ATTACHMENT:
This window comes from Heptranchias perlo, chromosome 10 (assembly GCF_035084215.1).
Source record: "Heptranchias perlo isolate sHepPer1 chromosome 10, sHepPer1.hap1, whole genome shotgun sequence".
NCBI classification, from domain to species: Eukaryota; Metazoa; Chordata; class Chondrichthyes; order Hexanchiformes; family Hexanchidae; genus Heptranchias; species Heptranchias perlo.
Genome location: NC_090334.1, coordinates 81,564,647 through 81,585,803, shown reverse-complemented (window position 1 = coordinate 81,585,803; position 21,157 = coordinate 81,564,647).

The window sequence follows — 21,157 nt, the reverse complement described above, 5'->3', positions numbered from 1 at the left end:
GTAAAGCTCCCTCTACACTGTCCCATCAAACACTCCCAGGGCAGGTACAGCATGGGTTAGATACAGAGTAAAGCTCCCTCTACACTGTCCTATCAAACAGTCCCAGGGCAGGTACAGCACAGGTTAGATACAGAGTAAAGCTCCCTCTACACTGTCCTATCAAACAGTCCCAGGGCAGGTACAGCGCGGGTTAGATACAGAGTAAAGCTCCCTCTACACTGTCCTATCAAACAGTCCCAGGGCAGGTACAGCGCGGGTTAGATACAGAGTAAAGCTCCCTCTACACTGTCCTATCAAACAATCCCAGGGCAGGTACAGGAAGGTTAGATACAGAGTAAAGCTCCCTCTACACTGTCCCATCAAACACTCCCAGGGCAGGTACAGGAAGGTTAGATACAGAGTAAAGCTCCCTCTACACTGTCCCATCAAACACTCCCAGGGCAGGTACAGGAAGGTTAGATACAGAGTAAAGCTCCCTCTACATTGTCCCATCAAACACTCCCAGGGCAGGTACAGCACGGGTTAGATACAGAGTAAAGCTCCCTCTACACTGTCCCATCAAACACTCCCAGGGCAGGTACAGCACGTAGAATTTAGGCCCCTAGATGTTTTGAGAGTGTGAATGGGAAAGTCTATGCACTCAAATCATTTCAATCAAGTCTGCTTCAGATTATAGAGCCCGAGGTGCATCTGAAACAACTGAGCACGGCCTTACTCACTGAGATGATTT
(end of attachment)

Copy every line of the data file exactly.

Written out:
This window comes from Heptranchias perlo, chromosome 10 (assembly GCF_035084215.1).
Source record: "Heptranchias perlo isolate sHepPer1 chromosome 10, sHepPer1.hap1, whole genome shotgun sequence".
NCBI classification, from domain to species: Eukaryota; Metazoa; Chordata; class Chondrichthyes; order Hexanchiformes; family Hexanchidae; genus Heptranchias; species Heptranchias perlo.
Genome location: NC_090334.1, coordinates 81,564,647 through 81,585,803, shown reverse-complemented (window position 1 = coordinate 81,585,803; position 21,157 = coordinate 81,564,647).

The window sequence follows — 21,157 nt, the reverse complement described above, 5'->3', positions numbered from 1 at the left end:
GTAAAGCTCCCTCTACACTGTCCCATCAAACACTCCCAGGGCAGGTACAGCATGGGTTAGATACAGAGTAAAGCTCCCTCTACACTGTCCTATCAAACAGTCCCAGGGCAGGTACAGCACAGGTTAGATACAGAGTAAAGCTCCCTCTACACTGTCCTATCAAACAGTCCCAGGGCAGGTACAGCGCGGGTTAGATACAGAGTAAAGCTCCCTCTACACTGTCCTATCAAACAGTCCCAGGGCAGGTACAGCGCGGGTTAGATACAGAGTAAAGCTCCCTCTACACTGTCCTATCAAACAATCCCAGGGCAGGTACAGGAAGGTTAGATACAGAGTAAAGCTCCCTCTACACTGTCCCATCAAACACTCCCAGGGCAGGTACAGGAAGGTTAGATACAGAGTAAAGCTCCCTCTACACTGTCCCATCAAACACTCCCAGGGCAGGTACAGGAAGGTTAGATACAGAGTAAAGCTCCCTCTACATTGTCCCATCAAACACTCCCAGGGCAGGTACAGCACGGGTTAGATACAGAGTAAAGCTCCCTCTACACTGTCCCATCAAACACTCCCAGGGCAGGTACAGCACGTAGAATTTAGGCCCCTAGATGTTTTGAGAGTGTGAATGGGAAAGTCTATGCACTCAAATCATTTCAATCAAGTCTGCTTCAGATTATAGAGCCCGAGGTGCATCTGAAACAACTGAGCACGGCCTTACTCACTGAGATGATTT